In Mass Effect, there's only Liara. Sure, ME gives Shep the option of choosing to help a potential LI and leaving their fellow human and Alliance squadmate to die on Virmire, but Liara always lives. Liara always forces Shep to embrace eternity in front of the rest of the crew. Liara always retrieves Shep's body and hands it over to Cerberus. Liara always displays some affection for Shep when they meet again in Ilium. And Shep always reacts fondly to Liara both on Ilium and on the Normandy post-LotSB. (Not to mention that the ME comic for those playing ME2 on PS3 who wish to generate choices for ME all but pushes the player to choose Liara as LI.)

    I have similar problems with Garrus, Wrex, and Tali -- in ME2, Garrus is Shep's bro by default, Wrex, should he be alive, welcomes Shep warmly as a friend, and Tali looks up to Shep as an example -- but not even the two LIs (Garrus/Tali) are as well-integrated into the story as Liara. No LI is.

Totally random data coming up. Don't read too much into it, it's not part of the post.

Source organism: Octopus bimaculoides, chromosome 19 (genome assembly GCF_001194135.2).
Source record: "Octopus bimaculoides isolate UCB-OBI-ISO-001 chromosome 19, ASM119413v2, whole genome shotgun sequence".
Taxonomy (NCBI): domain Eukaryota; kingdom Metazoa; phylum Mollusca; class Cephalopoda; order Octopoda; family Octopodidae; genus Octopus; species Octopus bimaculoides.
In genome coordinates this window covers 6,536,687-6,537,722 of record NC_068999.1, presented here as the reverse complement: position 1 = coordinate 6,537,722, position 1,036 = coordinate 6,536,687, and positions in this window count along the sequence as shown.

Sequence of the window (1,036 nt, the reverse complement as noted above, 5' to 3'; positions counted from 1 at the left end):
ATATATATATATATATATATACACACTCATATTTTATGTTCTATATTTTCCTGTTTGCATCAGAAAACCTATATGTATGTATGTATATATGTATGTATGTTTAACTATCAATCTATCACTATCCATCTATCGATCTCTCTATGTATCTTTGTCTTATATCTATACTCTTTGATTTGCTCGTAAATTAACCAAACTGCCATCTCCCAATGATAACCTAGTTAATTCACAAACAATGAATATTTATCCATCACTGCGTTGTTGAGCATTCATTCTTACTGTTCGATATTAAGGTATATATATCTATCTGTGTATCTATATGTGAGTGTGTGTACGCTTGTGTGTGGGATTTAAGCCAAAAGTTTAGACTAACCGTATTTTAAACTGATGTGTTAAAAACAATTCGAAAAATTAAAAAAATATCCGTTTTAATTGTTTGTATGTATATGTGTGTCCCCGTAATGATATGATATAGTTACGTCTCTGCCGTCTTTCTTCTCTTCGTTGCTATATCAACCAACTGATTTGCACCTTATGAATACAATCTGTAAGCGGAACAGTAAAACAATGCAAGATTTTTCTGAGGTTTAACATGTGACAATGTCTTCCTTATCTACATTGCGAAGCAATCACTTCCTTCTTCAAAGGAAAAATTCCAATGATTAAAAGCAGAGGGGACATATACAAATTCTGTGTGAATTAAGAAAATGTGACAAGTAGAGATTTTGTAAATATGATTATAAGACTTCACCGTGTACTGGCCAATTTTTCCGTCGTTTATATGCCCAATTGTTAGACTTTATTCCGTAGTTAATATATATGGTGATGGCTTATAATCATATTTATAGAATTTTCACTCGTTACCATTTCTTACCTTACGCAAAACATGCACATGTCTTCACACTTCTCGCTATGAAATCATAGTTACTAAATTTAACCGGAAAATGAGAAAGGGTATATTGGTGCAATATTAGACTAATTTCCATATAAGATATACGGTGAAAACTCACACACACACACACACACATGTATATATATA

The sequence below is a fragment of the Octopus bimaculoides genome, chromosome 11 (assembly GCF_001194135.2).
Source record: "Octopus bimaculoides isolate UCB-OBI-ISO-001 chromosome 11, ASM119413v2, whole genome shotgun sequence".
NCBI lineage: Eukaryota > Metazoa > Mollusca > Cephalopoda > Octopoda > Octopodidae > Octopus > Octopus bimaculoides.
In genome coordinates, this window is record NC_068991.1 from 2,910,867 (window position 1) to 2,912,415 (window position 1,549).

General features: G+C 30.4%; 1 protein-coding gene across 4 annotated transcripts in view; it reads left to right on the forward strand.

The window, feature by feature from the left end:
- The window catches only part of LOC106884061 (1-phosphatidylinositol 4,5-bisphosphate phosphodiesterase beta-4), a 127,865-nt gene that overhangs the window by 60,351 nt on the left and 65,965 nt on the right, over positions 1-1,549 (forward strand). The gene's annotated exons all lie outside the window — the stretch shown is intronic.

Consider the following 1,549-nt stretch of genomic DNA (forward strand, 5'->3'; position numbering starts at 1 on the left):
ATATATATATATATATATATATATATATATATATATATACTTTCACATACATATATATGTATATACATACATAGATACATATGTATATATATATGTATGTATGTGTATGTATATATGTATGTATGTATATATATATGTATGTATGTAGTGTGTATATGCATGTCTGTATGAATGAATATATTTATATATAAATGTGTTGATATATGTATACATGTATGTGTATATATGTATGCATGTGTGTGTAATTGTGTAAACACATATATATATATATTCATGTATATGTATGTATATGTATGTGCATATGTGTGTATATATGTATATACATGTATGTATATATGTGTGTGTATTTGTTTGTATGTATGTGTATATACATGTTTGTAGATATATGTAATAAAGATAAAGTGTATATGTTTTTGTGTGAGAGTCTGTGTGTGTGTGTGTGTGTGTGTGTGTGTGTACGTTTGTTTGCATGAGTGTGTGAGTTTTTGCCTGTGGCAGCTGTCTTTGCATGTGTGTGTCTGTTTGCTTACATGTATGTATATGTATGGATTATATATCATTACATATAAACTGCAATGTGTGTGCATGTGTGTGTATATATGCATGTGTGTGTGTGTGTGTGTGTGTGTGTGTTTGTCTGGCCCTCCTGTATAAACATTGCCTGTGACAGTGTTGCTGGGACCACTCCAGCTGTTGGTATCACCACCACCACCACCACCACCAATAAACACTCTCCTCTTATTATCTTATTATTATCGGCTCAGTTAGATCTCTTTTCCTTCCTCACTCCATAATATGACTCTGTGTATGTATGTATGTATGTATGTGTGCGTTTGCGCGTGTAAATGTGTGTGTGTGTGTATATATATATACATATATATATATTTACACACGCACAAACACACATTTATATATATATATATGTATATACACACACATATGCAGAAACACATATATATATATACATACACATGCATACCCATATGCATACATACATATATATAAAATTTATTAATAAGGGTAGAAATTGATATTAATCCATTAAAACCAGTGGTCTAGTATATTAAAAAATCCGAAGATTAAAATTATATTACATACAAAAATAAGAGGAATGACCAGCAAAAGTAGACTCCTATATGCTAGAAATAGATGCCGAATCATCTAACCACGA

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  2. I'm not clear on this point: Why do you think your second playthrough is the *real* story versus just a *different version* of the story? Purely on account of having more context for Varric's narration the second time around?

    Are you saying Varric's narration still functions as foreshadowing in a second playthrough? If so, I would find that interesting as the power of foreshadowing depends on a lack of *specific* knowledge, doesn't it? We know something awful is going to go wrong but we don't know precisely what form it will take. In a second playthrough of Dragon Age 2 we *know* all the broad strokes already. Our new set of choices may lend new flavor to the tale, but like you said they're largely irrelevant in terms of where we're going.

    I wish I had I remembered Varric setting the stage for the ending 60+ hours before I got there. I might not have felt that ending was so jarring and haphazardly handled. "Oh, yeah, by the way, the game's over and Mages all over Thedas have revolted and sorry for the massive violation of show, don't tell, guys!"

    Also interesting that you lay a large share of player reaction to Dragon Age 2 at the feet of trope subversion. I would lay it at the feet of arbitrary alteration of mechanics first, and truncation of scale second. Had BioWare not fixed a combat system that didn't need fixing, and not removed almost all the sense of adventuring from the tale, I think a tragedy wherein players didn't save the world at the end would have been entirely palatable.